I wanted them to understand fully who I was. I didn’t want to be judged but made room for them to disagree without withdrawing my love from them.
I’m not sure whether that was ‘grace’ on my part or an offer of compromise driven by a desire for the community not to split further. Either way, I got confirmed in the church. After college, when I did my interfaith service year, which happened to coincide with Trump’s election, I encountered non-affirming people who were unwilling to revisit their understanding of biblical scriptures. One of my own housemates confessed that she didn’t want to advocate for me as a queer person. She wanted to live and let live.
And you know what? My service year taught me that that’s not enough. If you, as a Christian, claim to love me but aren’t willing to reflect on your beliefs enough to hear me, I have to keep my distance from you.
People love to uphold diversity and tolerance as these magical concepts that cure all ills, but my time in the church and in interfaith settings showed me that diversity is chosen. When most of the fundamentalists left my church, it lost diversity, and it lost the gifts that those people had given, especially in terms of music. And yet, it’s nice, as a queer person, not to be considered expendable. I’m not pleading with my family to care about my basic rights, and I’m not hiding my sexuality to seem more palatable to people who don’t care to learn. That’s another thing I’ve learned over the past few years–it’s okay to make things awkward.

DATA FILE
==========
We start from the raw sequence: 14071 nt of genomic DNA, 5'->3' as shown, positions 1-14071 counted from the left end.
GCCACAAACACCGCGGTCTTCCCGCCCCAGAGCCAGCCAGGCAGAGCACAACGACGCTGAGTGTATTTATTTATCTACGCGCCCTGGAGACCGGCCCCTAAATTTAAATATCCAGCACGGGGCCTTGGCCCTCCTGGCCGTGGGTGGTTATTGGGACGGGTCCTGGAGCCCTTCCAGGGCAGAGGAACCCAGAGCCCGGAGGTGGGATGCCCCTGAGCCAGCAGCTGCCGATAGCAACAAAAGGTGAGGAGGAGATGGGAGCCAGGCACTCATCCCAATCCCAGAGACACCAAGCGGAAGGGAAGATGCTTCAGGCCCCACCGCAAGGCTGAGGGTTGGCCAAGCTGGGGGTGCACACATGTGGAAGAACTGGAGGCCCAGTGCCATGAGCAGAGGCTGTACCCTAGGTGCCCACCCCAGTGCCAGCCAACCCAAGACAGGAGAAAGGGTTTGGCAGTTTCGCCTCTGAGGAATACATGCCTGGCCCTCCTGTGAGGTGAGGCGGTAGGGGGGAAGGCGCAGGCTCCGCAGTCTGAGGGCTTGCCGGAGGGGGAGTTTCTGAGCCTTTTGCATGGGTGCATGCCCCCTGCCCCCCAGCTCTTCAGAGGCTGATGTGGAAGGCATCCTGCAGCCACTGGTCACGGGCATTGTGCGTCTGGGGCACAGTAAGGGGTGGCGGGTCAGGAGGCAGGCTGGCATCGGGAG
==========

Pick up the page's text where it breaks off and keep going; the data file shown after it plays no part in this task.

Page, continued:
Of course, I still have to compromise and choose my battles as I move through the world; I have to talk about the Clobber Passages and dialogue with non-affirming Christians. That’s part of survival. But in my ministry and in my personal life, I really want to move beyond the basic premise that “It’s okay to be gay.” I don’t want the conversation to be “It’s okay to be gay if you get married and have a white picket fence because of this specific passage in Genesis about how man shouldn’t be alone.”
I want Christian love and respect for the queer people who don’t want or can’t access the white picket fence, and that includes nonmonogamous queer people, and queer people of color, and queer people who have casual sex, and trans people who don’t “pass,” and queer people who are struggling to survive because they can’t or won’t hide.
I want straight cisgender Christians to see us as people they can learn from, not just the ‘diversity’ on the margins of the church, but people whose wisdom is worth protecting. I want church families to see divinity in the “chosen families” created by queer people, many of whom don’t go to church or even believe in God.
Queer people don’t have to look or act a certain way to be worth our time and investment. And I feel like I’m able to say that because I’m cisgender, white, and middle-class. I’m not risking being thrown out of my communities if I demand that people listen. I’m not worried that if I lose my faith community, I won’t have a safety net.
So I want to conclude this talk with gratitude to PFLAG for the warmth of this community, what a haven it is for me even when church is a mixed experience. I admire the work that the PFLAG allies especially have done to move through discomfort about homosexuality so that they could step up to welcome queer people into our community. And I also want to invite us all to keep growing, listening, and learning, so that we can serve, protect, and love each other even more. Amen.